Now that you have completed this, just for the heck of it, go to the first anchor dot, and start planishing it and it alone. Keep repeating until you see the adjacent ends start to separate as the weld dot is being stretched. Look at how wide the gap is. This approximates the amount of extra effort needed to overcome the shrinking and panel movement that happens when you leave a gap that size in the panel. It also demonstrates the differing planishing efforts that will be needed for inaccurate and inconsistent gaps. Keeping track of what, where, and how much is the tricky part, and again stresses the importance of consistency in all the processes, starting with tight gaps at fit up. Everything that you can do to keep consistency throughout all the processes only makes the planishing efforts more consistent throughout, lessening the need to keep track of the errant what, where, and how much.

Re: Mig welding tips & tricks [Re: MPandC] #1023795 Wed Apr 23 2014 06:19 PM
Joined: Jul 2011
Posts: 613
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MPandC Offline OP
Shop Shark
Many people will weld the entire weld and grind and planish afterward. Some will weld dots as we have discussed and grind them down before planishing. Keep in mind, each weld dot as it cools, shrinks in a circumferential fashion, pulling from all directions. By planishing these before grinding, we are more readily able to isolate that weld dot by it's lonesome, and the planishing effort is more effective in providing stretch to negate the circumferential shrinking.

The primary focus on planishing of Mig welded "dots" is to remove the shrink effects. The primary focus of grinding to just above panel surface is to get that weld proud out of the way for planishing the next set, as well as returning the panel thickness to as close to original as we can. Leaving large weld dots will increase the panel thickness by 3 to 5X, which acts as a heat sink, and may cause cold weld joints. Our welder is set up for panel thickness, any repeat weld dots should see that same panel thickness.

When you look at the back side of the panel, it has a surface as well, so the weld dots there should be ground to just above surface also. Attempting to planish around varying height weld dots will tend to distort the panel based on how it deflects at the time of hammer impact. So grind BOTH SIDES to free up the space for planishing the next set of dots, when planishing in this method you want hammer and dolly to touch one dot only.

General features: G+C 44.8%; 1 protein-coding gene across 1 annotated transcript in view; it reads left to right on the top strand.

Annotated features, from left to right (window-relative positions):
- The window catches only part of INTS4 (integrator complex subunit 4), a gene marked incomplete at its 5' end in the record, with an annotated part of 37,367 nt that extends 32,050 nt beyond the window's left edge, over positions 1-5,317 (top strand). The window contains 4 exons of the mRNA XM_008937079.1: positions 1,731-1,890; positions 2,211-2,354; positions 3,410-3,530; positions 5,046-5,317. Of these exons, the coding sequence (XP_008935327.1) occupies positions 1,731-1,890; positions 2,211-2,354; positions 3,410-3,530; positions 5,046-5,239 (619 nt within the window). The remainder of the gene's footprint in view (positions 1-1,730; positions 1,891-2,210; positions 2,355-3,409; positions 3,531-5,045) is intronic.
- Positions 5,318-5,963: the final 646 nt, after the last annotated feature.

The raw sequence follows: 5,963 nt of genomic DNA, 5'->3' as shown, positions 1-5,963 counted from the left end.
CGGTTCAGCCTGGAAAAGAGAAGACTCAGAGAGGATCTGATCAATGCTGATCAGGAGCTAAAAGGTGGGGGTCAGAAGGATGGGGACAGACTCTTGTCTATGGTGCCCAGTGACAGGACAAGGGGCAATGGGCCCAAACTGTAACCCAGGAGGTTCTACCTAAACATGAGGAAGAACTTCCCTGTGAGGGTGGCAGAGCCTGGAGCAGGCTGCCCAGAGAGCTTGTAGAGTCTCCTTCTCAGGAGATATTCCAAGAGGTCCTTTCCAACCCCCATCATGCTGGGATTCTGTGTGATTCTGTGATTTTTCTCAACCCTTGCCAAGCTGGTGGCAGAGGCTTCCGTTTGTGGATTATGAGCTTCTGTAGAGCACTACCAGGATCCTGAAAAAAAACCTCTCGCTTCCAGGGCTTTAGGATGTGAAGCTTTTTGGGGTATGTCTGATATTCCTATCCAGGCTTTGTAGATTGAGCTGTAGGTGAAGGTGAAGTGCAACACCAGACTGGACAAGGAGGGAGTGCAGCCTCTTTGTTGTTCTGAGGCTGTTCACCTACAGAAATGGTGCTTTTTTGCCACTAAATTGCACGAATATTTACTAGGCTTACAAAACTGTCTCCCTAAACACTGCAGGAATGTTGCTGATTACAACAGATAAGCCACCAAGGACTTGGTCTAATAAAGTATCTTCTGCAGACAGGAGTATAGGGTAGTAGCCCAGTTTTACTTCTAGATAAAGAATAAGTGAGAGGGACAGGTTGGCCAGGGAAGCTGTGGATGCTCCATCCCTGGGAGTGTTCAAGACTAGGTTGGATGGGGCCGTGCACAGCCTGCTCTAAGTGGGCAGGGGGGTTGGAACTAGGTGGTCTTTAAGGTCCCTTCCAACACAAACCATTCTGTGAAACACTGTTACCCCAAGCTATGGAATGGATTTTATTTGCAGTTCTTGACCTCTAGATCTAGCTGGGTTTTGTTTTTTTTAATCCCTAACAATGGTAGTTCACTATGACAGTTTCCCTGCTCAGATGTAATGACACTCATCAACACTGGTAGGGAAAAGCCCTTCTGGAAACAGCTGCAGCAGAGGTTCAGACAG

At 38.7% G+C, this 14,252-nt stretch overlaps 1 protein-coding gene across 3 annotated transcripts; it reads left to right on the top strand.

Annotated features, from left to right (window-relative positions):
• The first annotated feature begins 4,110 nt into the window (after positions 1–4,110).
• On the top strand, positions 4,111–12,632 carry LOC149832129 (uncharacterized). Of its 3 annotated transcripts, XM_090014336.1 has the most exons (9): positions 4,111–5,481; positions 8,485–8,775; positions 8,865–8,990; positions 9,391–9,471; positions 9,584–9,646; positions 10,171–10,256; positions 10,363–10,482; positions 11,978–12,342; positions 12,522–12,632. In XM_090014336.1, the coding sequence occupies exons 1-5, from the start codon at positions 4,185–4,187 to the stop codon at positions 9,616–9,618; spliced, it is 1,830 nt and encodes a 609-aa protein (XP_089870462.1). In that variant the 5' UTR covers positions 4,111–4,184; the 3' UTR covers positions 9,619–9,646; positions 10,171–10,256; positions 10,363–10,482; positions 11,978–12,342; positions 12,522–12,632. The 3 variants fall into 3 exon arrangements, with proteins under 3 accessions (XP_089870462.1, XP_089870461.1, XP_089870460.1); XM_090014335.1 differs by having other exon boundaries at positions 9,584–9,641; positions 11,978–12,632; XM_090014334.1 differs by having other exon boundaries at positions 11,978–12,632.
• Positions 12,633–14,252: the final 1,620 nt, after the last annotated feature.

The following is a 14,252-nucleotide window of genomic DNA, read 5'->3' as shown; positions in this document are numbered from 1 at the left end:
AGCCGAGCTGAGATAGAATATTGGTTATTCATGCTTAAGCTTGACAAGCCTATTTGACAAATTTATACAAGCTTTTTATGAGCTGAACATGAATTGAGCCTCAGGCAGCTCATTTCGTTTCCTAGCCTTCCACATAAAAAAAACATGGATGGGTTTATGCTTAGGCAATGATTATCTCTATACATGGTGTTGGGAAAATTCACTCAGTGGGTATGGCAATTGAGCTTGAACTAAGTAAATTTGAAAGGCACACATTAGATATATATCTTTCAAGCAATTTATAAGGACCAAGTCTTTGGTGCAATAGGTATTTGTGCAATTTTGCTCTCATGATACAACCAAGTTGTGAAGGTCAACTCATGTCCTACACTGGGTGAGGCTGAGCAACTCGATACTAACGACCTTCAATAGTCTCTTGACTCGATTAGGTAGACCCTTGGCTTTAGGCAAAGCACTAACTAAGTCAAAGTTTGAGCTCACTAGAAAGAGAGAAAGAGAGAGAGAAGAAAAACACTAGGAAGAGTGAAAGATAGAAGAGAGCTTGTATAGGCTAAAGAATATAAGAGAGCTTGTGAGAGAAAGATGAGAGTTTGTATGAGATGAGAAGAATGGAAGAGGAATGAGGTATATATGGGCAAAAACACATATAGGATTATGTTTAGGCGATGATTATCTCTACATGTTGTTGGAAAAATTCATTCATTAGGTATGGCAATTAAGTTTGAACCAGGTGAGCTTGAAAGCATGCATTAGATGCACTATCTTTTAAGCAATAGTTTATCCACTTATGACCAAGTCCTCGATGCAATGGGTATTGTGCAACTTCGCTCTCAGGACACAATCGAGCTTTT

And lastly, when you planish at the edge of the panel, it does not have all that metal surrounding all sides, so any planishing effort is going to move/stretch more as there is less panel to move. So ease up in those spots.


Quite a bit of this may have been jibberish without having pictorials for further explanation. If you feel pictures would help out, go to the metalshaping tutorial link in my signature, there are numerous pages that explain the processes in pretty good detail.

Re: Mig welding tips & tricks [Re: MPandC] #1023810 Wed Apr 23 2014 08:29 PM
Joined: Jun 2012
Posts: 1,723
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Steve_H Offline
Shop Shark
Nice! Even I could understand what you were doing and why. Thanks


Steve H
Re: Mig welding tips & tricks [Re: MPandC] #1023877 Thu Apr 24 2014 01:39 AM
Joined: Dec 2000
Posts: 3,541
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Deve Offline
Gas Pumper
This is great information. It goes to show you, you don't just haul off and weld stuff. It takes good advice like this to make a really good weld.

I am confused on the need to do any hammer work (planishing?). I take my time, keep things tight, weld exactly like Robert says, but have no need to hammer anything. My goal is to make two pieces of metal look exactly like it was only one in the first place. Hammering unless done VERY VERY exacting, would draw attention to the weld and require more bondo. Talking very thin sheet metal as in cabs, fenders, etc. I mean no disrespect, and maybe I am just not getting the need yet?

In any case, thanks Robert for taking the time to really explain this very intricate process.


Deve

1950 Chevy 3100 Deluxe Cab
1950 Chevy 3100 Standard Cab
In the Stovebolt Gallery
The Think Tank
More info and tips at Deve's Technet
Re: Mig welding tips & tricks [Re: Deve] #1023906 Thu Apr 24 2014 03:00 AM
Joined: Jul 2011
Posts: 613
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MPandC Offline OP
Shop Shark